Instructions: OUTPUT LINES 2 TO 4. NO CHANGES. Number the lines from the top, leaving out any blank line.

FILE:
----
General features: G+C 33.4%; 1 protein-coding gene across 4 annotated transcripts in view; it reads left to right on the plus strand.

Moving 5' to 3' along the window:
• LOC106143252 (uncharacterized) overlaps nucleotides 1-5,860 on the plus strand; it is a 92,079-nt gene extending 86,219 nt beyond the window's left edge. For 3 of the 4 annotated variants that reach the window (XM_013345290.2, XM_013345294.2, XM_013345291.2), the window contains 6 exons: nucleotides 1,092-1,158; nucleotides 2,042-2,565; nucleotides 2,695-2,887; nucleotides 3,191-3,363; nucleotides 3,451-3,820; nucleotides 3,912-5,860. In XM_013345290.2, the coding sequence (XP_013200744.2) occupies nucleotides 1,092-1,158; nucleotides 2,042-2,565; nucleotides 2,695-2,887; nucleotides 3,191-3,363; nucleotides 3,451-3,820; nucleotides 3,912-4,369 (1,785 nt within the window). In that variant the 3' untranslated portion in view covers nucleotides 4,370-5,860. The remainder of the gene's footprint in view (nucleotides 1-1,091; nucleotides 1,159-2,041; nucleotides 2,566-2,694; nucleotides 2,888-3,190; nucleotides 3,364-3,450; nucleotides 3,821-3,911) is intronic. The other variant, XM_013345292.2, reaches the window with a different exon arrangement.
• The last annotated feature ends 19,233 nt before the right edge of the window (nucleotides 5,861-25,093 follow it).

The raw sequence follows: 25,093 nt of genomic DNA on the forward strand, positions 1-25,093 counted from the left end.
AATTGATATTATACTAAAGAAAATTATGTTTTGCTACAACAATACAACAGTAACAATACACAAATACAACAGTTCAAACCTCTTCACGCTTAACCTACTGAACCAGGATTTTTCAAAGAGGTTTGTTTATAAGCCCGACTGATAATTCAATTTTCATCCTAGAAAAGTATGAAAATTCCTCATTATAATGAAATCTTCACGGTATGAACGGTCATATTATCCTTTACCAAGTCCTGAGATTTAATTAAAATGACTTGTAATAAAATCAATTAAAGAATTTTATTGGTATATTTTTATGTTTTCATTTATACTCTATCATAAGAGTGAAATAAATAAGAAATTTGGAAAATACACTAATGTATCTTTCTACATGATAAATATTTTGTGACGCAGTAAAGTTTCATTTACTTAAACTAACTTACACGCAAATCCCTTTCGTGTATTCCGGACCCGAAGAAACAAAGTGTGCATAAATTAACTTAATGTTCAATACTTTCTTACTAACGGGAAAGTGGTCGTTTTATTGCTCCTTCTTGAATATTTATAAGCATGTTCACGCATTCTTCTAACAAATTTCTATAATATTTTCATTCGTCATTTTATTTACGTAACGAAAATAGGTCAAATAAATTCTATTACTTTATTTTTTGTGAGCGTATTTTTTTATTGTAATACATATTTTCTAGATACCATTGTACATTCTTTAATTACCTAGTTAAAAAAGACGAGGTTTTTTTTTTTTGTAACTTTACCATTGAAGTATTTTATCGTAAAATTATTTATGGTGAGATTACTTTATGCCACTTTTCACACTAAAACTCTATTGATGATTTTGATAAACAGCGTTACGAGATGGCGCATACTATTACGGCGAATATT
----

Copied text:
Moving 5' to 3' along the window:
• LOC106143252 (uncharacterized) overlaps nucleotides 1-5,860 on the plus strand; it is a 92,079-nt gene extending 86,219 nt beyond the window's left edge. For 3 of the 4 annotated variants that reach the window (XM_013345290.2, XM_013345294.2, XM_013345291.2), the window contains 6 exons: nucleotides 1,092-1,158; nucleotides 2,042-2,565; nucleotides 2,695-2,887; nucleotides 3,191-3,363; nucleotides 3,451-3,820; nucleotides 3,912-5,860. In XM_013345290.2, the coding sequence (XP_013200744.2) occupies nucleotides 1,092-1,158; nucleotides 2,042-2,565; nucleotides 2,695-2,887; nucleotides 3,191-3,363; nucleotides 3,451-3,820; nucleotides 3,912-4,369 (1,785 nt within the window). In that variant the 3' untranslated portion in view covers nucleotides 4,370-5,860. The remainder of the gene's footprint in view (nucleotides 1-1,091; nucleotides 1,159-2,041; nucleotides 2,566-2,694; nucleotides 2,888-3,190; nucleotides 3,364-3,450; nucleotides 3,821-3,911) is intronic. The other variant, XM_013345292.2, reaches the window with a different exon arrangement.
• The last annotated feature ends 19,233 nt before the right edge of the window (nucleotides 5,861-25,093 follow it).